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The Physicians Committee

NEWS RELEASE February 27, 2002

Hot Dogs Are Offal

Doctors Prescribe Veggie Dogs

WASHINGTON—In light of new findings that frequent consumption of hot dogs and other processed meats is associated with a significant increase in the risk of diabetes, the Physicians Committee for Responsible Medicine (PCRM) today called on sports stadiums, movie theaters, grocery chains, and convenience stores to do their part to promote good health in Americans by promoting vegetarian hot dogs, rather than the usual meat-product variety.

A scientific report published in Diabetes Care in March 2002 showed that in a group of 42,504 health professionals, consuming hot dogs, bacon, salami, or sausage two to four times per week increased the risk of diabetes by 35 percent. Consuming these products five or more times per week increased risk by nearly 50 percent.

A typical "all beef" hot dog derives nearly 60 percent of its calories from fat and contains about 40 milligrams of cholesterol, making it a contributor to the dietary pattern that encourages not only diabetes, but also obesity, heart disease, and other health risks.

"A frankfurter is not 'All-American’ and never was. But the diseases promoted by this kind of food have become All-American epidemics," said PCRM president Neal D. Barnard, M.D.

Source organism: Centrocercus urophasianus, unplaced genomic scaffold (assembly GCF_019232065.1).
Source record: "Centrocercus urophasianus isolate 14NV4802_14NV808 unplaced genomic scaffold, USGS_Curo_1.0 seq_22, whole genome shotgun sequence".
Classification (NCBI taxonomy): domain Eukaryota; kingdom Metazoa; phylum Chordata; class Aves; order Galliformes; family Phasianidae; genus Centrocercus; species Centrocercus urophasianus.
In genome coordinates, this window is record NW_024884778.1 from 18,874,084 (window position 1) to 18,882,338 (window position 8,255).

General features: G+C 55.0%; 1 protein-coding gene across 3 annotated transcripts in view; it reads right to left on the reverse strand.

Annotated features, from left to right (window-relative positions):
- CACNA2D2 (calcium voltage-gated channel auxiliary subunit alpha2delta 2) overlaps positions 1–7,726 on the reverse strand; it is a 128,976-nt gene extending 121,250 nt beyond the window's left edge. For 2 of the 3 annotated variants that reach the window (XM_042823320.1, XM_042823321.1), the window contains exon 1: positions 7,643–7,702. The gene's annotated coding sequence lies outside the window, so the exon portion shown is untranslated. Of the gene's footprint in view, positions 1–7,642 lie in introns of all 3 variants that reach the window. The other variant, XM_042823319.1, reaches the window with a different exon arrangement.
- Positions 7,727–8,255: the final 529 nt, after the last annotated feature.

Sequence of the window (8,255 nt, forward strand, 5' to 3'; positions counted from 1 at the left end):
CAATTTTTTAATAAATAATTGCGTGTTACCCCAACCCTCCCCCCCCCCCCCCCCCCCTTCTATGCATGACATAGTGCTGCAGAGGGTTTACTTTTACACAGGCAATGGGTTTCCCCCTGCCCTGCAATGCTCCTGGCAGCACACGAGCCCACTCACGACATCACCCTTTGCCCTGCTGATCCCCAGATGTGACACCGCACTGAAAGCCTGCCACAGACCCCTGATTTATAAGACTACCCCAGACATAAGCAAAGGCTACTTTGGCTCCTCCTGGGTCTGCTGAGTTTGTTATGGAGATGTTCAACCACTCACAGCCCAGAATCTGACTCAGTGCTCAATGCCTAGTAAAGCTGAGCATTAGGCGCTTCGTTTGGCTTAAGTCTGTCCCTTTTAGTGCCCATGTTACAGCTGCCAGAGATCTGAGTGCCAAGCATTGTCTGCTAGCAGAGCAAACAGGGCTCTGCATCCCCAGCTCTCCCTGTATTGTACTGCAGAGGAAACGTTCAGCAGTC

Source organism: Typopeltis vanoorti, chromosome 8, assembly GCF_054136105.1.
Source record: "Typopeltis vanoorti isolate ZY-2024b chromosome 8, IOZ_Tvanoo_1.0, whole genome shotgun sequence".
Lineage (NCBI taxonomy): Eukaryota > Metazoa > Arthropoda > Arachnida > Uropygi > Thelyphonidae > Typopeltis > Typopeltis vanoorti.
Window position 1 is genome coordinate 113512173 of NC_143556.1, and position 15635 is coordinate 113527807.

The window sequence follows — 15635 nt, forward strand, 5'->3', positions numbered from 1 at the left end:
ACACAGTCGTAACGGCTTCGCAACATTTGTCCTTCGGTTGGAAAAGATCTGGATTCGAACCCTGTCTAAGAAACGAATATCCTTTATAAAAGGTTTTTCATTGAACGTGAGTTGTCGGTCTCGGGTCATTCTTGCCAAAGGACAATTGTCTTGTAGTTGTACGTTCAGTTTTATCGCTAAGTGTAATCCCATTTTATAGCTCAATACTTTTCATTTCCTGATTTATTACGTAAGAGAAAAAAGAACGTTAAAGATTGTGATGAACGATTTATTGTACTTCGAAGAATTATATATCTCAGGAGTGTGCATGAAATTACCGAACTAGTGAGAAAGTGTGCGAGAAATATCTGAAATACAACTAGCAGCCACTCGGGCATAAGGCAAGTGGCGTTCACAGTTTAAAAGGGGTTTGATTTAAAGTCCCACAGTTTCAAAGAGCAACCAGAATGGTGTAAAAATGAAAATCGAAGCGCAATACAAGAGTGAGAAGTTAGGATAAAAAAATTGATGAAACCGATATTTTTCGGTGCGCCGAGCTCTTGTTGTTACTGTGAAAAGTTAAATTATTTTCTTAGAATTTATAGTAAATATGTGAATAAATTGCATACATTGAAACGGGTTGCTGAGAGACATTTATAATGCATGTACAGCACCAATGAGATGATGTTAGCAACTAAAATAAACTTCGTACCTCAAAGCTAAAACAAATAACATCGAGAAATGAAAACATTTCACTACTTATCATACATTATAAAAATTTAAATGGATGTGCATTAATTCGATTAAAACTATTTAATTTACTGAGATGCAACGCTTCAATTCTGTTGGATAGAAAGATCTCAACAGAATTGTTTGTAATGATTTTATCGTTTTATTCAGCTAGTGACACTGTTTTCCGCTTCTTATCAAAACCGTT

Meatless hot dogs, made of soy or other vegetarian ingredients, are now readily available—some brands are even owned by meat companies that have seen the need to diversify. They taste very similar to the meat varieties, and many have no fat or cholesterol at all.

"When parents buy their kids meat hot dogs, they are encouraging the eating pattern that leads to obesity and health problems down the road," Dr. Barnard said. "Parents should always demand the vegetarian choice for the sake of their kids."

Founded in 1985, the Physicians Committee for Responsible Medicine is a nonprofit health organization that promotes preventive medicine, conducts clinical research, and encourages higher standards for ethics and effectiveness in research.

Media Contact:
Jeanne S. McVey

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